Fundamental value investors always have difficulty grasping quantitative techniques. Perhaps most perplexing is when a fundamental analyst asks a quant such as Cliff Asness what he thinks about the market and he say’s he doesn’t know. You see quants don’t have opinions on the market that drive their decisions, which is the key difference between the fundamental types – and a point of confusion.
Enemy is being prisoner of past
“As a quantitative manager, our enemy—and probably the enemy of many qualitative managers as well – is being a prisoner of the past and finding odd relationships that have worked in the past because your computers and databases are big,” Cliff Asness said in a recent CFA Institute Magazine piece. Quantitative managers such as Cliff Asness make decisions based on mathematical formulas that detect market environment. In a momentum strategy these funds buy or sell when then detect market price trends that have the potential to continue in one direction.
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While fund managers such as Cliff Asness, founder of AQR Capital Management, with over $100 billion under management, might not have a daily opinion on market fundamentals, that doesn’t mean their quantitative investment methods aren’t rooted in economic logic. “We’re pretty hard-nosed about requiring an economic story as to why something works,” he said in the interview. “I cannot think of anything we trade where we say, ‘We have no idea why this works. It’s just phenomenal.’”
Cliff Asness: Momentum success is rooted in behavioral issues
One of the primary quantitative trading strategies is a momentum strategy known as trend following. On a fundamental basis, the strategy has its root in economic supply and demand, which create market price trends in one direction or another. The more significant the economic supply and demand issue, typically the more significant the market price trend. Market price trends have different lifecycles and market participants get in at various stages adding to the trends strength. A robust trend typically expires when the final stages of demand are met, and the supply / demand equilibrium in a market switches. This is the basis for the most popular strategy, which has spawned a variety of sub-strategies and trading methods. Other strategies include relative value and volatility strategies that are correlated to different market environments.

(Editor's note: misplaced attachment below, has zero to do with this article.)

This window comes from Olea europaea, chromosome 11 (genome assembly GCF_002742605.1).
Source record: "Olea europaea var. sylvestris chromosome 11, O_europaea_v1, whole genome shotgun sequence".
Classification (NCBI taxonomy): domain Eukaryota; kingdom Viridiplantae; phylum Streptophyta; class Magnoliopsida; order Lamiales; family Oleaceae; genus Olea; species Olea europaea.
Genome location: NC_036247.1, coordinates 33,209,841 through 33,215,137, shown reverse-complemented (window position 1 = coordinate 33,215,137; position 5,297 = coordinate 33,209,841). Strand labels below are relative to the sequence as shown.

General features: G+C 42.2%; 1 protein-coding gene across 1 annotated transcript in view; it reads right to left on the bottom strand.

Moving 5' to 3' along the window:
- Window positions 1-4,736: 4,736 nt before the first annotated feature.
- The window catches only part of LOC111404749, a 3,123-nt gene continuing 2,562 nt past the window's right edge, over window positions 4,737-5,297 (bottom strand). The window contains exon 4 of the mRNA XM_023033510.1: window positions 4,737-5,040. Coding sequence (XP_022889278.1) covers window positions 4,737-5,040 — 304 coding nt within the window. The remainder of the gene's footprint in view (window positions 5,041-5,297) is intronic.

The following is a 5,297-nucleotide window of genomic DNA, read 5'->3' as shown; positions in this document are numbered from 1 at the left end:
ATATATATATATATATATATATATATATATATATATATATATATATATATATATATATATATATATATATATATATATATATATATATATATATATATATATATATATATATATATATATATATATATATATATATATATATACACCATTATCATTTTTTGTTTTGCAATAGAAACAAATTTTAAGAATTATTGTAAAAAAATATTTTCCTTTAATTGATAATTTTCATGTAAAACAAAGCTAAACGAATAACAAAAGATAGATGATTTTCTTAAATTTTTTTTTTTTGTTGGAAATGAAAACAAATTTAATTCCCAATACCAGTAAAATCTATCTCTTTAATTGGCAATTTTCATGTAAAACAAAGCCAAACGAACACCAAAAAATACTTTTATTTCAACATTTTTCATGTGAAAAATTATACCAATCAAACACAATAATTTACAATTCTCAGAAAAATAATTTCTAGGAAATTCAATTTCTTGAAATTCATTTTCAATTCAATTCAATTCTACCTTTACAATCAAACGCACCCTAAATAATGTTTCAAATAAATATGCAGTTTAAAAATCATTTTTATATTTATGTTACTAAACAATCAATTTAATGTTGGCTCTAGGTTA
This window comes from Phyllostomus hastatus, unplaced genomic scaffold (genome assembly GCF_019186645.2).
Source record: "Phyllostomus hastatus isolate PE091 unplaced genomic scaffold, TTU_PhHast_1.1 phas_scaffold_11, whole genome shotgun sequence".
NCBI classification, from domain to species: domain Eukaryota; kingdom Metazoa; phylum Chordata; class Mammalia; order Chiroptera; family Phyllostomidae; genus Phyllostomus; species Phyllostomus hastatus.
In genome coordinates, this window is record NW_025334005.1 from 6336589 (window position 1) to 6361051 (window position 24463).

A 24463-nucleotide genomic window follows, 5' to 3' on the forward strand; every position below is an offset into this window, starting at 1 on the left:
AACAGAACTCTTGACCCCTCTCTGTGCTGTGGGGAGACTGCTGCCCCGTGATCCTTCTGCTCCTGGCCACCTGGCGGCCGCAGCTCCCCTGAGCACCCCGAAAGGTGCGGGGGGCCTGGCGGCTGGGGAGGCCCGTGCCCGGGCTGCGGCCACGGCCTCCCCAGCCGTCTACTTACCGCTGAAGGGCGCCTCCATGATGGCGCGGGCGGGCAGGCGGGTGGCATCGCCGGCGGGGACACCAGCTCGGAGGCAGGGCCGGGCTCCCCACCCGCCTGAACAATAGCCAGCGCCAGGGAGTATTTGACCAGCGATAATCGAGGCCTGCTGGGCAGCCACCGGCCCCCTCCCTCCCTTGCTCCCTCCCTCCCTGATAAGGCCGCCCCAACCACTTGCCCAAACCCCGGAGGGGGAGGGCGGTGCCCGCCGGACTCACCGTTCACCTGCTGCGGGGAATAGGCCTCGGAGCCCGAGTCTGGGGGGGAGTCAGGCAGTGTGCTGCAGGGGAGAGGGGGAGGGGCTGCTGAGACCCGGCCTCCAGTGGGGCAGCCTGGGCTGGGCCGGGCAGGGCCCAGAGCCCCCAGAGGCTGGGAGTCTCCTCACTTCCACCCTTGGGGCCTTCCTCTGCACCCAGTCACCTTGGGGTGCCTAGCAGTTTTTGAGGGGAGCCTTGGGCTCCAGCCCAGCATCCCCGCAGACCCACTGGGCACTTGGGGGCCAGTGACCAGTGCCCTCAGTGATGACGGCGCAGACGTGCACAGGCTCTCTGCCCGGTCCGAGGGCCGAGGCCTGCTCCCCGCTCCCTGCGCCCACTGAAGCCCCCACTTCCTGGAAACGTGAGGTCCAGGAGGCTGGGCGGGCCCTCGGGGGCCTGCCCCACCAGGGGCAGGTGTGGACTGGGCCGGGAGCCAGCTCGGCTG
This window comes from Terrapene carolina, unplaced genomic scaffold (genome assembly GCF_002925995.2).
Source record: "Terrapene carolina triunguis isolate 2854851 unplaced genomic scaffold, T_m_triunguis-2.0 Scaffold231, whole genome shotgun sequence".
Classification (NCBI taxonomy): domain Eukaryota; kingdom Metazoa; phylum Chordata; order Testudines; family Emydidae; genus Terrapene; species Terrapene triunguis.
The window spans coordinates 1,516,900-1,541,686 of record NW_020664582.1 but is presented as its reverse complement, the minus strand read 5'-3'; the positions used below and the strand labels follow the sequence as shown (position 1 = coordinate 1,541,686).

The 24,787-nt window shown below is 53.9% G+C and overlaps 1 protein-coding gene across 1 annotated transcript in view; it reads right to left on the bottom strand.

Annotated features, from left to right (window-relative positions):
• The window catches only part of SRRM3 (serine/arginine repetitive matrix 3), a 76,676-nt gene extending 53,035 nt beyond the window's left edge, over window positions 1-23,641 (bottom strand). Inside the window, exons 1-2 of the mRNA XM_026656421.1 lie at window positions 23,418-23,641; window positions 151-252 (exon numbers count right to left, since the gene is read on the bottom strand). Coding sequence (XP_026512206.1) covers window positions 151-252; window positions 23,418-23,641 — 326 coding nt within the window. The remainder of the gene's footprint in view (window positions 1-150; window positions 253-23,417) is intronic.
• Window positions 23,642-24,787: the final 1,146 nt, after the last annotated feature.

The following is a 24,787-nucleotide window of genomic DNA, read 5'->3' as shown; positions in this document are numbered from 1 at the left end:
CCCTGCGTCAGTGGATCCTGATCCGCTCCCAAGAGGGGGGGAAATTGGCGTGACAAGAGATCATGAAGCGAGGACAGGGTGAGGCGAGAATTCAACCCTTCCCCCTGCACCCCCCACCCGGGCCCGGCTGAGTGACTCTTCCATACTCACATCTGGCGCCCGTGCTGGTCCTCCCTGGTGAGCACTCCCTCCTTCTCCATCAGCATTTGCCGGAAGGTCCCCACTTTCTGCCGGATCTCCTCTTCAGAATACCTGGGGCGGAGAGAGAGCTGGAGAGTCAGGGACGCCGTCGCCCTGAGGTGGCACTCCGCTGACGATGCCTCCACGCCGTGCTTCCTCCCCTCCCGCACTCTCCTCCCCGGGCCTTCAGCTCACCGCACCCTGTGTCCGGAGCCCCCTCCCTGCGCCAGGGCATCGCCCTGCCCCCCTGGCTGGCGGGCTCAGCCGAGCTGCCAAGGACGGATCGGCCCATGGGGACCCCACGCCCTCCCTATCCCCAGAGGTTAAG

Why do momentum strategies work? “It’s very hard to come up with a non-behavioral story for momentum,” he said. “That may be why the growth in these strategies has been slower, though we view this as an opportunity.”
Cliff Asness bullish on academia
AQR has a deep research department but also maintains extensive ties to academia. When asked if he can have too much academia in his approach, “If anything, I’d like more rather than less,” he responded. “I like ideas that get people thinking really hard, even if they’re early in the food chain and closer to pure research. Some of this but we’re long-term greedy. I don’t think we’re close to the point where we have too many people doing pure academic work. I do acknowledge that you could go too far, but I don’t think we’re close.”
Too big to fail
When he considers the government providing a failure guarantee to certain firms, he is pragmatic. “If you’ve actually ever let someone fail, you have a lot more credibility, and markets don’t gain by challenging you in that way,” he said. “It’s not a perfect prescription. I make no claim this is easy. There will be countless events—from monetary policy for government to demonstrate that it will, in fact, permit failure and painful times to occur.”
The full monthly issue of CFA magazine can be found here.